Modern pesticides ‘making bees drunk’, scientists warn

The chemicals ‘damage the vital pollinators’ brains’, preventing them from walking in a straight line

Mark Waghorn
Tuesday 16 August 2022 08:13 BST

Modern pesticides are making bees ‘drunk’, new research warns.

The chemicals damage the vital pollinators’ brains, preventing them from walking in a straight line, say scientists.

Exposure to neonicotinoids - the worlds’ most commonly used insecticide - and new generation sulfoximine is also believed to harm co-ordination.

It is similar to when drunk drivers struggle to step back and forth after being stopped by police.

An insect version of the challenge showed for the first time how pesticides affect the nervous system of bees in a similar way.

Lead author Dr Rachel Parkinson, from the University of Oxford, said: “Here we show commonly used insecticides like sulfoxaflor and the neonicotinoid imidacloprid can profoundly impair the visually guided behaviour of honeybees.

“Our results are reason for concern because the ability of bees to respond appropriately to visual information is crucial for their flight and navigation, and thus their survival.”

In Britain, a third of wild bees and are in decline. If current trends continue, certain species will be lost altogether. They pollinate flowering crops, such as oil seed rape.

Diminished ‘optomotor’ response could lower their ability to forage, explained Dr Parkinson.

The Food and Agriculture Organisation of the United Nations and the World Health Organisation has already warned of large-scale adverse effects on bees and other pollinators from pesticides.

Insects have an innate ‘optomotor response’. It lets them orient themselves back onto a straight trajectory when they threaten to steer off-course while walking or flying.

The UK team tested walking honeybees faced with videos of vertical bars that moved from left to right, or vice versa, across two screens.

It ‘tricks’ the bee into assuming that she has suddenly been blown off-course and needs to perform a corrective turn to return to a straight path.

A healthy optomotor response will then instruct the bee’s motor system to orient back to an illusory straight line mid-way between the optic flow from right and left.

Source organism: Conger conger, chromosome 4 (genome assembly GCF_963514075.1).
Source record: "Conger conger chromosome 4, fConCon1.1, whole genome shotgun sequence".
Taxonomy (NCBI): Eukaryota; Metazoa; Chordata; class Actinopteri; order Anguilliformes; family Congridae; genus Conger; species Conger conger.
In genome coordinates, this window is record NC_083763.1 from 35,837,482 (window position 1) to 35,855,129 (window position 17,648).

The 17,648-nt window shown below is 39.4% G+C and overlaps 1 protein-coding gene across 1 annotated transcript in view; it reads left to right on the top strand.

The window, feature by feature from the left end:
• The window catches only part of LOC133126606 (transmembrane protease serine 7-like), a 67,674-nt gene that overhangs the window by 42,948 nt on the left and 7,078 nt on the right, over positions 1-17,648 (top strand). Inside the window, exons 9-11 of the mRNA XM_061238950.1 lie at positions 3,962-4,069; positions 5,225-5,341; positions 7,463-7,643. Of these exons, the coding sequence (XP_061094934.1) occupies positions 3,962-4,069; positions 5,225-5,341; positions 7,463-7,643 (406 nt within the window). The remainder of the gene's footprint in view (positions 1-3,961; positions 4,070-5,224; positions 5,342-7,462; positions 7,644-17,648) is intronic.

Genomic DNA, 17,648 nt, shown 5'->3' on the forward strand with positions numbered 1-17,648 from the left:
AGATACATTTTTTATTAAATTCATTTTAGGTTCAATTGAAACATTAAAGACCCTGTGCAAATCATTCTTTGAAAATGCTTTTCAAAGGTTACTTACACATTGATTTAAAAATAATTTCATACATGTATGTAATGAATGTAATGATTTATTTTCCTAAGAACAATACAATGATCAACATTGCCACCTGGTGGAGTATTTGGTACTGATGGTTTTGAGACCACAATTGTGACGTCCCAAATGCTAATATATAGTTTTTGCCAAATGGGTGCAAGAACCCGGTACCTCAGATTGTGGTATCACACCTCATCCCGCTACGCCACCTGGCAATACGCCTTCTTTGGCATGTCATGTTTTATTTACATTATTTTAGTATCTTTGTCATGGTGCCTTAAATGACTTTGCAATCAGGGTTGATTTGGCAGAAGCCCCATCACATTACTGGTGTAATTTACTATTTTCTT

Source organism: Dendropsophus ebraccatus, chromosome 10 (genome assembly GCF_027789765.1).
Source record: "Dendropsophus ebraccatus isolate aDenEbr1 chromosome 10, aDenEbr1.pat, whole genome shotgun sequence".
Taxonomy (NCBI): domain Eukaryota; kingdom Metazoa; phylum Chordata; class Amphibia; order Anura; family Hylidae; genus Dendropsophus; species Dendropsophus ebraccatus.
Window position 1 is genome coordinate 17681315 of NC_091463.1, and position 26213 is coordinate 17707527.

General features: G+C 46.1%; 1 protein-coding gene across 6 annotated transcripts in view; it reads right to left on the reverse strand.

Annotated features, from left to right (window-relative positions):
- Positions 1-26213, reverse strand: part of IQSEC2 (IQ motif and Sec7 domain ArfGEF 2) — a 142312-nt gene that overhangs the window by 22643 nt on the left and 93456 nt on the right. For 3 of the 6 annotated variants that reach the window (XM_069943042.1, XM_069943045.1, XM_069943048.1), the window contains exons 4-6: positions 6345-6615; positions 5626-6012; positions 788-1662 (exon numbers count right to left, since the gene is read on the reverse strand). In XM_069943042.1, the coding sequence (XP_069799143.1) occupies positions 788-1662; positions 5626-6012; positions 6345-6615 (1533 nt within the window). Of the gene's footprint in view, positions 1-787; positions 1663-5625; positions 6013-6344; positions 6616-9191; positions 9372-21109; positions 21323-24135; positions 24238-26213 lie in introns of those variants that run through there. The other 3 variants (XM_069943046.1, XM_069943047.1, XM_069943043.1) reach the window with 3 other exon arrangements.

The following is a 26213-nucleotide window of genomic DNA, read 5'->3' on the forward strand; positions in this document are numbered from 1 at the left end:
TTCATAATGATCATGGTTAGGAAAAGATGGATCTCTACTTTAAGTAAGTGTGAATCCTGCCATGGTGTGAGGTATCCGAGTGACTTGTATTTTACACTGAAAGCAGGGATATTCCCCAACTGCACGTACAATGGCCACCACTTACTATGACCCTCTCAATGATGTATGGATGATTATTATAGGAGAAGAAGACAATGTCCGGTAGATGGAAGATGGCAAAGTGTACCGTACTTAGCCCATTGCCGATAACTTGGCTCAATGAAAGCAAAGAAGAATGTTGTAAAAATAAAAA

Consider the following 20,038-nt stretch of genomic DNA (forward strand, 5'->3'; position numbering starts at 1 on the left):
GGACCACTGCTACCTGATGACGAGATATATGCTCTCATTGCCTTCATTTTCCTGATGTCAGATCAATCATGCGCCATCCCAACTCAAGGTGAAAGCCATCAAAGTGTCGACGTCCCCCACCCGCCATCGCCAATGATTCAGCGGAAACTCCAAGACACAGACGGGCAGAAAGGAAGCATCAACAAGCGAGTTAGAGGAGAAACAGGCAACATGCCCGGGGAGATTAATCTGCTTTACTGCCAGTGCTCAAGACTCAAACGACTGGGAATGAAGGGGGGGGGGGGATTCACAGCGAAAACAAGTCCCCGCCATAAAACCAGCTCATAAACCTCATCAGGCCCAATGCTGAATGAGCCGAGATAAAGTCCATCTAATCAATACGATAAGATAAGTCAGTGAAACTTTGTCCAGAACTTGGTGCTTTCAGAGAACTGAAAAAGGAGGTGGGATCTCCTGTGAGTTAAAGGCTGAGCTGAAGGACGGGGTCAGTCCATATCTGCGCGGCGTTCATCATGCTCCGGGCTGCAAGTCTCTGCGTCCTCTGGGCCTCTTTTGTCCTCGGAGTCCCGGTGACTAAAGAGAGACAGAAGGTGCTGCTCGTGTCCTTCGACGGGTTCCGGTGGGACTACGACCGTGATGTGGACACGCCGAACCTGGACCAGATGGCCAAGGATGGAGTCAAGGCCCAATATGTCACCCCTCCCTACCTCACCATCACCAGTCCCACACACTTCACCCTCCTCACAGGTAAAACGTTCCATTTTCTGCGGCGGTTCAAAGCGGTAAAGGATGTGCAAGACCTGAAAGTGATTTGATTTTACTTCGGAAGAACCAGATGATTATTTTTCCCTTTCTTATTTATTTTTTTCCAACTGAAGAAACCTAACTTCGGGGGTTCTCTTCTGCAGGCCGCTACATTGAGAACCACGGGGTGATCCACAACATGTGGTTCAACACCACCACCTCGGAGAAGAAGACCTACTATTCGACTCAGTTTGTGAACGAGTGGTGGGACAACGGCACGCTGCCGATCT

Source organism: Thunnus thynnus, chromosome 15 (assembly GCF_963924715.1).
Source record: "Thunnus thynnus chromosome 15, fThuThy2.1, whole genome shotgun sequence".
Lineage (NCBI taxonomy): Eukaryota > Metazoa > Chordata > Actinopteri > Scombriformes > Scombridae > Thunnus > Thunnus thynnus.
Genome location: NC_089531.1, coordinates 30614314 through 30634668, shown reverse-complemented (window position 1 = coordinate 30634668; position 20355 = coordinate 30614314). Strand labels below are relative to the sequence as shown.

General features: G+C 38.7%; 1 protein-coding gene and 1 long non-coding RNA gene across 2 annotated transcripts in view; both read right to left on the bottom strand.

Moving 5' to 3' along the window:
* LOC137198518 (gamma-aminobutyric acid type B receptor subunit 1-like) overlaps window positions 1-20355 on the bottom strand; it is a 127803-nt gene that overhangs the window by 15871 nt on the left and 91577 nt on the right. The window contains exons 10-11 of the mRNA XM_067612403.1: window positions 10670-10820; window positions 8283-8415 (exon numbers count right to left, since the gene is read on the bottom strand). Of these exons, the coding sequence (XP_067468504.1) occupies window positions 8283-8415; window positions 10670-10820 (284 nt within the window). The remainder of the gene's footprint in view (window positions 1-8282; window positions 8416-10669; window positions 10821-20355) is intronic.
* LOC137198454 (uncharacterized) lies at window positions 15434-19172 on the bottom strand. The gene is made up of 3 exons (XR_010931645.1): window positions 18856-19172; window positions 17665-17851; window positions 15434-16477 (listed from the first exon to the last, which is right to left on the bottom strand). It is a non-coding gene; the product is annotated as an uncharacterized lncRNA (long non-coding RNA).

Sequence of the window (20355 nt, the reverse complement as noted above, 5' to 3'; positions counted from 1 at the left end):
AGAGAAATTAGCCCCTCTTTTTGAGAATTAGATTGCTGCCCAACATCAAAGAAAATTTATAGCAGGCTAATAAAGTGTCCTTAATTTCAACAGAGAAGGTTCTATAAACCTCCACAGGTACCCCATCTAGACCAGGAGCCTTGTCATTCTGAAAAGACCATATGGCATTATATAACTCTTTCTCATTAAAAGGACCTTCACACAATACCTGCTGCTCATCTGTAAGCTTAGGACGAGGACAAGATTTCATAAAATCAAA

The researchers compared the efficiency of the optomotor response between four groups of 22 to 28 wild bees.

They had all been allowed to drink unlimited amounts of a sucrose solution over five days.

It contained either pure or contaminated with 50 ppb (parts per billion) imidacloprid, 50 ppb sulfoxaflor, or 25 ppb imidacloprid and 25 ppb sulfoxaflor simultaneously.

All bees were less good at responding to the simulated optic flow when the bars were seemingly far away by being narrow or moving slowly.

This was compared to when they were made to look close by by being wide or fast moving.

But for any width and speed, the bees who had ingested the pesticides performed poorly compared to controls.

For example, they turned quickly in one direction only and didn’t respond to changes in the direction of movement of the bars, or showed a lack of turning responses.

The asymmetry between left and right turns was at least 2.4 times greater for pesticide-exposed bees.

Molecular analysis also showed pesticide-exposed bees tended to have elevated proportion of dead cells in parts of the brain’s optic lobes - important for processing visual input.

Likewise, key genes for detoxification were dysregulated after exposure. But these changes were relatively weak and highly variable across bees, and unlikely to be the sole explanation for the observed strong impairment of the optomotor response.

Dr Parkinson said: “Neonicotinoid and sulfoximine insecticides activate neurons in the insect brain and are not always recycled fast enough to prevent toxicity.

“The effects we observed could be due to a type of rewiring in the brain: to prevent neural damage by reducing the sensitivity of neurons to these compounds.”

She added: “To fully understand the risk of these insecticides to bees, we need to explore whether the effects we observed in walking bees occur in freely flying bees as well.

“The major concern is that - if bees are unable to overcome any impairment while flying - there could be profound negative effects on their ability to forage, navigate, and pollinate wildflowers and crops.”

Previous research has found every square kilometre in the UK has lost an average of 11 species of bee between 1980 and 2013.

It has far-reaching consequences. Insects provide a food source for many birds, amphibians, bats and reptiles.

A recent scientific review of insect numbers around the world suggested that 40% of species were undergoing “dramatic rates of decline”.

Bees, ants and beetles are disappearing eight times faster than mammals, birds or reptiles.

Earlier studies have found losses of butterflies, moths, beetles, bees and hoverflies across the UK.

The findings were published in the journal Frontiers in Insect Science. Last year a Bristol University study found pesticides are keepinbg bees awake at night by disrupting their circadian rhythms.

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